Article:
I’m confronted two times per month with my needle phobia & the sight of blood. I need blood tests before each treatment & then two days later, the zoladex injection into my stomach. Because I have a circulatory disease, my veins are deep-set so it’s always a struggle getting blood from me, involving several attempts. If it’s done in the crease of my arm, then it rarely hurts, but I just end up winding myself up & I conjure up all sorts of things that could happen days before I’m due to have treatment. It didn’t help last time that I had a particularly cruel nurse who was very insensitive about my phobia but after I gave feedback to the hospital trust, it’s being dealt with at a senior level (being fair on the Hospital Trust, to be treated badly by one of the staff is a very rare experience). Despite all the support being offered in the continuation of my treatment, I’m still reluctant to return to the Chemotherapy Unit because of the many “what if’s?”
I’m constantly knackered & confused by the new injections & drug medication because it’s accelerating the menopause – oestrogen is being reduced in my body because my cancer feeds off it. I’m currently in the headspace where can’t see a time when that tiredness & confusion will change for the better – I know it will, but it took me 9 months to get used to the side effects of tamoxifen. I know I have to be in it for the long haul, but I feel so frustrated by it. I need rest in between working, writing, creating my artwork &, well, simply day-to-day activities. Resting gives me time on my hands. And then the thoughts creep in because I haven’t got the energy to keep myself occupied.
In fairness, I’ve always been of an anxious disposition. I’m on a constant state of ‘high-alert.’ I’ve always over-analysed my experiences. I always over-plan. I rarely leave anything to chance.
In many ways, me getting cancer isn’t a good scenario because:
- It makes me uber anxious.
- The cancer really isn’t something I can control (or actually anyone can control!)
Unwanted thoughts really piss me off; I mean, they really ruin my day. They annoy me. I hate anything that gets in my way & stops me in my tracks. If we go back to the moment in the garden, I just wanted to have a lovely, relaxing afternoon, not to end up so terrified that I couldn’t breathe. It’s such a waste of energy trying to push these bad thoughts away.
I believe #Lockdown has made everything to do with cancer harder to deal with. Because I’m in the process of reintroducing myself into the world which I find quite daunting, naturally, I worry about re-starting. Also, there’s the added anxiety over what my new level of physicality might be as I’ve not had the chance to test my right arm’s power (arms can be affected according to the degree of breast cancer surgery & the impact on the body, it varies from person to person).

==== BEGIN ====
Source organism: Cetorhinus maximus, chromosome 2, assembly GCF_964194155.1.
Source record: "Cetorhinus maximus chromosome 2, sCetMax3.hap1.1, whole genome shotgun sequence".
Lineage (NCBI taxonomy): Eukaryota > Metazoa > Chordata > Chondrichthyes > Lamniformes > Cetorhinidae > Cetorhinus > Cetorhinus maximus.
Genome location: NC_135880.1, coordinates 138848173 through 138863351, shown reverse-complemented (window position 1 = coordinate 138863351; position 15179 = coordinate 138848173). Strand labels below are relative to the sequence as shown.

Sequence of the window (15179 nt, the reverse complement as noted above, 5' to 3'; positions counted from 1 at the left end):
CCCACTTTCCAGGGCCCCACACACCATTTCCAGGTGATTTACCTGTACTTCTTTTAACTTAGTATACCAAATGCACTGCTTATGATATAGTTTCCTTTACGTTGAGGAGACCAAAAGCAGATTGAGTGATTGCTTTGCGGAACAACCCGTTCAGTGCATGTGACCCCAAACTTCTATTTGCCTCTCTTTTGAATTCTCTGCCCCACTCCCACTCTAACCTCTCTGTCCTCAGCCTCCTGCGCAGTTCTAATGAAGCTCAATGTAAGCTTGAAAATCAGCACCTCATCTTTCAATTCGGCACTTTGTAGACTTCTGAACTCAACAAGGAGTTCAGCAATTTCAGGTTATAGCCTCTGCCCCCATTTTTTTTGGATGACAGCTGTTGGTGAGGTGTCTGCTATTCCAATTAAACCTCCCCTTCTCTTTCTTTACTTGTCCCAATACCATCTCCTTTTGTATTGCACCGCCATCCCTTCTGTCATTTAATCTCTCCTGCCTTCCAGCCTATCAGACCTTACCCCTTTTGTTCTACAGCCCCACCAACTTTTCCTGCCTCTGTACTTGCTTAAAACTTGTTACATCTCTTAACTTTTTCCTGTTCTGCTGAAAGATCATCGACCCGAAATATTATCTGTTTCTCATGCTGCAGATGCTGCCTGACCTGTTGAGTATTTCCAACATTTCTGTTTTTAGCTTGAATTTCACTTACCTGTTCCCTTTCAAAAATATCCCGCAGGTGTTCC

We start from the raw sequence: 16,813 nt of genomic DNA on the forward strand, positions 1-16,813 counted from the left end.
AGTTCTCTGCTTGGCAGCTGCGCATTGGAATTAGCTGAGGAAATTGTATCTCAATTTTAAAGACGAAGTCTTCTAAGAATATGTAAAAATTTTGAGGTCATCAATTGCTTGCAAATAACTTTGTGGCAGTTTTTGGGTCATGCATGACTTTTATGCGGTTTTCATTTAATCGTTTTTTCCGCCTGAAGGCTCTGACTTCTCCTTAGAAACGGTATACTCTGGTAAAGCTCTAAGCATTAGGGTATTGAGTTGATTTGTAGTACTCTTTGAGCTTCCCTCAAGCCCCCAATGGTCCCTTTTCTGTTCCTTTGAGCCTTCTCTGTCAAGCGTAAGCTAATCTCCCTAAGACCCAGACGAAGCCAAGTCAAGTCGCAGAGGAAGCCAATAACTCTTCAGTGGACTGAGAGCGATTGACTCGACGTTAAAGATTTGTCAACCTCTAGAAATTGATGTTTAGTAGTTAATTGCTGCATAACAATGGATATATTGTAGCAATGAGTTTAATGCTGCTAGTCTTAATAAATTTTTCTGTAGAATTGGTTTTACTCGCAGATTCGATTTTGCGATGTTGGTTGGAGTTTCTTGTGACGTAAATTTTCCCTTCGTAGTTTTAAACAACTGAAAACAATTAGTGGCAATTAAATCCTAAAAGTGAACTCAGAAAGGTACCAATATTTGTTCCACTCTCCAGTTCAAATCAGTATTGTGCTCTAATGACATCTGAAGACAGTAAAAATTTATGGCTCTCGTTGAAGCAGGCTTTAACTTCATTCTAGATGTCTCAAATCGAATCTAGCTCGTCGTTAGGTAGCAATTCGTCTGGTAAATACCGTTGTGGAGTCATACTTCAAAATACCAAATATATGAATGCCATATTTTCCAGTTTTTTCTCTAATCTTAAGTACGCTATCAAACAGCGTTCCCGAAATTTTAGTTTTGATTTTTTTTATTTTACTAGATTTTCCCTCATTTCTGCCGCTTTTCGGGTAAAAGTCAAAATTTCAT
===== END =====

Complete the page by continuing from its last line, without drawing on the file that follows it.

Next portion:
As with all these things, the anticipation of what might happen is much worse than what actually does happen & I know that venturing back into the world will help me a great deal. About a month ago, I went back to the office for a couple of hours to collect some equipment, but I also grabbed the opportunity to catch up with two colleagues, one of whom is new to the team. I had convinced myself that I’d cry through being overwhelmed by the occasion & I was a little daunted too because I was travelling without someone supporting me. But I did it & it was ok because the cab driver was lovely. Once I’d negotiated with the builders to remove some scaffolding poles that might block our office entrance (so nice to have a familiar interaction as an everyday disabled person, lol!), & played around with the door entry system until I had to buzz my colleague to let me in, it seemed like old times! I was overjoyed to see my two colleagues & we immediately started chatting. Not a tear in sight from me, just lots & lots of laughter.
Next week, I’m planning to go to my first birthday party in a friend’s garden. I’m going to be seeing a lot of mates that I haven’t seen for the longest time! I’ve had my two COVID-19 vaccines & now my 2-week wait period is over. I should have 95% immunity. I’m hoping that a bit of chatting ‘shit’, singing & dancing will banish those negative thoughts, even if it is just for one afternoon.
Finally, I’m going to return to the photo that I’ve included with this blog. I took this ‘selfie’ at dusk in the summer #Lockdown. It was the perfect evening & it was still hot outside. I could hear distant laughter drifting over from the gardens around me. I had been talking with my upstairs neighbour who had adopted her customary position of leaning out of her kitchen window. My notebooks & current reading material were scattered on the table in front of me. I was living in the moment & I was at peace. My mind was settled.
I look forward to many more of these moments in time.
2 thoughts on “Cancer Bends Your Mind”
Suzanne, what an amazing journey told with such candour.
You’re quite a gal xx xx xx
Thank you Sibby xx